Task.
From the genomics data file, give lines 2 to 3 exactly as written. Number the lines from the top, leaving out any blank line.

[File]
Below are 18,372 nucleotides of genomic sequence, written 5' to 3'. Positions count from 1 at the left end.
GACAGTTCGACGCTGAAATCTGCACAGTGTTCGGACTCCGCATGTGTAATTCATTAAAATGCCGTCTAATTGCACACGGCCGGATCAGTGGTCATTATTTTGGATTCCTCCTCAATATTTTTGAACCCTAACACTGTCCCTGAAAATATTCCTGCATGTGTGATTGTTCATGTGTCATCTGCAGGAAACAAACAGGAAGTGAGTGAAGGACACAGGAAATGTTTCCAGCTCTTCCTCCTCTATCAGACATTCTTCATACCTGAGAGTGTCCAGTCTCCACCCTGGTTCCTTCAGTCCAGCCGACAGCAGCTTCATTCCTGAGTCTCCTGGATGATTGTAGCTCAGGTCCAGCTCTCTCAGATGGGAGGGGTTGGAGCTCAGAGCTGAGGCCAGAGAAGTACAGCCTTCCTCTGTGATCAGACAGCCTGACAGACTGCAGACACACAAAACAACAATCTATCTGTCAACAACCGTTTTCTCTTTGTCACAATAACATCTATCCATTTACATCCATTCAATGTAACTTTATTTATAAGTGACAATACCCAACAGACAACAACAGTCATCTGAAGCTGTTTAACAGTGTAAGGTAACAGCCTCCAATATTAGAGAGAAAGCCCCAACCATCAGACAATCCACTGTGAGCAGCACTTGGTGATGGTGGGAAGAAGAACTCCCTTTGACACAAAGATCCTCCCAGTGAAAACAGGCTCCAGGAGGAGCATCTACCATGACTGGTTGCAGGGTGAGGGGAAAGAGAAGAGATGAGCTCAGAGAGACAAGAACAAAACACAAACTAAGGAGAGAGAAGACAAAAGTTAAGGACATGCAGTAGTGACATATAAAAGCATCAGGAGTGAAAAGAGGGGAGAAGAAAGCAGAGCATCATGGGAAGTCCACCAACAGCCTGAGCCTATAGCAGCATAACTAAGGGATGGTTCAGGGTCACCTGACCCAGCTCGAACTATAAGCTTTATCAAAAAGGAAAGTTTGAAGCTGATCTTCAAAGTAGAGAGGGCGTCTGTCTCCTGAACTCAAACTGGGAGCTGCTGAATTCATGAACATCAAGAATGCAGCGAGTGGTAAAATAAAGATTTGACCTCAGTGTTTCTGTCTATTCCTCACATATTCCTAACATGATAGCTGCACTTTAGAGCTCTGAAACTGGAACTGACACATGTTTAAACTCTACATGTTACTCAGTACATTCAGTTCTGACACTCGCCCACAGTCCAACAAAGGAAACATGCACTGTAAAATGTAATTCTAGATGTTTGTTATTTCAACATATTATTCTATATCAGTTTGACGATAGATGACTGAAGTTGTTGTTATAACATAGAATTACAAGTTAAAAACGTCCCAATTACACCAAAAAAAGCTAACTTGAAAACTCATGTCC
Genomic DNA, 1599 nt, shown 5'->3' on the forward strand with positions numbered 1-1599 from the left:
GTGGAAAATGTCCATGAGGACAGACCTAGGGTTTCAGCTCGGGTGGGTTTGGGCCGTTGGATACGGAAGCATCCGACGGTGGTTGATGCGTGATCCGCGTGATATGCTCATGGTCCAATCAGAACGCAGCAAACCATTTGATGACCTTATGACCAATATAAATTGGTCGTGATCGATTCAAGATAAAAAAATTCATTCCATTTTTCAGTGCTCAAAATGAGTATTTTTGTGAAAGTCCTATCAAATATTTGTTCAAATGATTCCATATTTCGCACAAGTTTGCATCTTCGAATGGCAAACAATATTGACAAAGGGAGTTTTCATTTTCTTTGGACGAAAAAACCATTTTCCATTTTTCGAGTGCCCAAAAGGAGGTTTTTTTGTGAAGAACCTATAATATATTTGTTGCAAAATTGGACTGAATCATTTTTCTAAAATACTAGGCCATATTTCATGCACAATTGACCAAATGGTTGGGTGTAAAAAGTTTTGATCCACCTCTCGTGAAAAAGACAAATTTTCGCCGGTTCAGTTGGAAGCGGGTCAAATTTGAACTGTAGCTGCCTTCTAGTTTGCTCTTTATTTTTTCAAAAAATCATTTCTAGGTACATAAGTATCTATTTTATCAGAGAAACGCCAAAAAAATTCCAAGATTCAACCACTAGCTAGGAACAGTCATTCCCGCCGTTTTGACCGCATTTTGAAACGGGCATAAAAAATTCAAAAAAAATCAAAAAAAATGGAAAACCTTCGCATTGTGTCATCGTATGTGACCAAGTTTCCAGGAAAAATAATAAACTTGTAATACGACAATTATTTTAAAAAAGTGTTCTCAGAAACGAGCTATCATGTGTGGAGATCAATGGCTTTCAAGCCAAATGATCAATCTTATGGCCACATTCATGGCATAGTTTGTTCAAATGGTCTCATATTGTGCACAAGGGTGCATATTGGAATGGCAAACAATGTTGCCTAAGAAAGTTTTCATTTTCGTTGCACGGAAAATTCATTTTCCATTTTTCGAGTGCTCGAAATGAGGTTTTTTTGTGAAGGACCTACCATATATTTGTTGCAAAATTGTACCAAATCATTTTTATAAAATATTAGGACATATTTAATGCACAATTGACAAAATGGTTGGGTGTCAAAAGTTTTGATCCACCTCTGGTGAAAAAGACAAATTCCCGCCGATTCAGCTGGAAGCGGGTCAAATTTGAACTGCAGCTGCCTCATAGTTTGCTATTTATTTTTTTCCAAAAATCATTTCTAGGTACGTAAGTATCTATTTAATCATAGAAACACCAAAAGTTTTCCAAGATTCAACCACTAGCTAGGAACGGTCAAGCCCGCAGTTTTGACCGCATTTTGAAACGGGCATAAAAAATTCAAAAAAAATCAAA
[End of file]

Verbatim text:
GACAGTTCGACGCTGAAATCTGCACAGTGTTCGGACTCCGCATGTGTAATTCATTAAAATGCCGTCTAATTGCACACGGCCGGATCAGTGGTCATTATTTTGGATTCCTCCTCAATATTTTTGAACCCTAACACTGTCCCTGAAAATATTCCTGCATGTGTGATTGTTCATGTGTCATCTGCAGGAAACAAACAGGAAGTGAGTGAAGGACACAGGAAATGTTTCCAGCTCTTCCTCCTCTATCAGACATTCTTCATACCTGAGAGTGTCCAGTCTCCACCCTGGTTCCTTCAGTCCAGCCGACAGCAGCTTCATTCCTGAGTCTCCTGGATGATTGTAGCTCAGGTCCAGCTCTCTCAGATGGGAGGGGTTGGAGCTCAGAGCTGAGGCCAGAGAAGTACAGCCTTCCTCTGTGATCAGACAGCCTGACAGACTGCAGACACACAAAACAACAATCTATCTGTCAACAACCGTTTTCTCTTTGTCACAATAACATCTATCCATTTACATCCATTCAATGTAACTTTATTTATAAGTGACAATACCCAACAGACAACAACAGTCATCTGAAGCTGTTTAACAGTGTAAGGTAACAGCCTCCAATATTAGAGAGAAAGCCCCAACCATCAGACAATCCACTGTGAGCAGCACTTGGTGATGGTGGGAAGAAGAACTCCCTTTGACACAAAGATCCTCCCAGTGAAAACAGGCTCCAGGAGGAGCATCTACCATGACTGGTTGCAGGGTGAGGGGAAAGAGAAGAGATGAGCTCAGAGAGACAAGAACAAAACACAAACTAAGGAGAGAGAAGACAAAAGTTAAGGACATGCAGTAGTGACATATAAAAGCATCAGGAGTGAAAAGAGGGGAGAAGAAAGCAGAGCATCATGGGAAGTCCACCAACAGCCTGAGCCTATAGCAGCATAACTAAGGGATGGTTCAGGGTCACCTGACCCAGCTCGAACTATAAGCTTTATCAAAAAGGAAAGTTTGAAGCTGATCTTCAAAGTAGAGAGGGCGTCTGTCTCCTGAACTCAAACTGGGAGCTGCTGAATTCATGAACATCAAGAATGCAGCGAGTGGTAAAATAAAGATTTGACCTCAGTGTTTCTGTCTATTCCTCACATATTCCTAACATGATAGCTGCACTTTAGAGCTCTGAAACTGGAACTGACACATGTTTAAACTCTACATGTTACTCAGTACATTCAGTTCTGACACTCGCCCACAGTCCAACAAAGGAAACATGCACTGTAAAATGTAATTCTAGATGTTTGTTATTTCAACATATTATTCTATATCAGTTTGACGATAGATGACTGAAGTTGTTGTTATAACATAGAATTACAAGTTAAAAACGTCCCAATTACACCAAAAAAAGCTAACTTGAAAACTCATGTCC
Genomic DNA, 1599 nt, shown 5'->3' on the forward strand with positions numbered 1-1599 from the left: